Don’t Like It? Adapt!

There is a new book out by Frank Furedi, Therapy Culture: Cultivating Vulnerability In An Uncertain Age, which sounds highly interesting in itself and which also resonates with a lot of cultural oddities we talk about here on B and W.

It is the society-wide belief that people cannot cope on their own that leads to the features of therapy culture that we are all too familiar with today: the burgeoning counselling industry, the relentless emphasis on boosting ‘self-esteem’, the expansion of categories such as ‘trauma’ to encompass more and more life events. What gave rise to this downbeat view of human agency, this ‘fatalistic epistemology’ that recasts people as victims?…The decisive reason, Furedi says, is a broader political and cultural shift – in particular, the collapse of the left, and of any project for social change.

That certainly sounds right to me. I just wrote a miniature jeremiad yesterday about the shift from wanting to change and reform X, to simply altering one’s attitude to X – which certainly does have the advantage of saving a lot of trouble and effort and possible hostility from people who don’t feel like allowing us to change X, but which also has the considerable drawback that it doesn’t in fact change X. If something is bad and unjust and harmful and a product of human decisions, the right thing to do is to alter it, not to persuade its victims that they’re all right really.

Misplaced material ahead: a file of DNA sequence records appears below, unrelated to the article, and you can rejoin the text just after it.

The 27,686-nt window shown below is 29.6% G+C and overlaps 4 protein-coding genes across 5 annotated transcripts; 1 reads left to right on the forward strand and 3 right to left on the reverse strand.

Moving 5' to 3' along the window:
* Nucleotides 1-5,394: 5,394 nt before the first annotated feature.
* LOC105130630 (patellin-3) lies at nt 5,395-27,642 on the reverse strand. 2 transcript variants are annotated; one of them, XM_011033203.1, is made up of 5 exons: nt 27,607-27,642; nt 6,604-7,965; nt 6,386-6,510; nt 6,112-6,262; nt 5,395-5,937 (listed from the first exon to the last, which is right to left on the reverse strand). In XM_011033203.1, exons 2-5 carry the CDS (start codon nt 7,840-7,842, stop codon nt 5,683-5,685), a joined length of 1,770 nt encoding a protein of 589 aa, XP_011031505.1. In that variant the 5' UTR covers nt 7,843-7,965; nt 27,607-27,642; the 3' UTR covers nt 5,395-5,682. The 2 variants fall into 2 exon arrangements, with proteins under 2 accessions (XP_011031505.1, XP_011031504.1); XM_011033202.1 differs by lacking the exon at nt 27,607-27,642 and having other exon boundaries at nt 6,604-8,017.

Having given up on the notion that human beings could change the world, the left focused instead on helping people to survive their circumstances. This shift, Furedi explains, was rapid, complete and – to him at least – unexpected…’In the 1970s, radicals were often scathing of psychology. Feminists, for example, used to protest bitterly against the medicalising of pregnancy and other aspects of women’s lives. The political culture of the time was suspicious of psychological explanations and solutions, and saw them as a way of imposing conformity. ‘Yet now, it is people from the cultural left who are the most insistent about the importance of medicalised explanations and therapeutic interventions’, he continues…In a time when social change is off the agenda, therapy culture unites conservatism and radicalism under an umbrella of survivalism. When it is accepted that there is nothing we can do about the circumstances that we live in, the big challenge of the new century becomes helping individuals merely adapt.

Exactly. The cultural left is a very odd variety of left, it begins to become clear. In many, many ways not even recognizable as a left at all.

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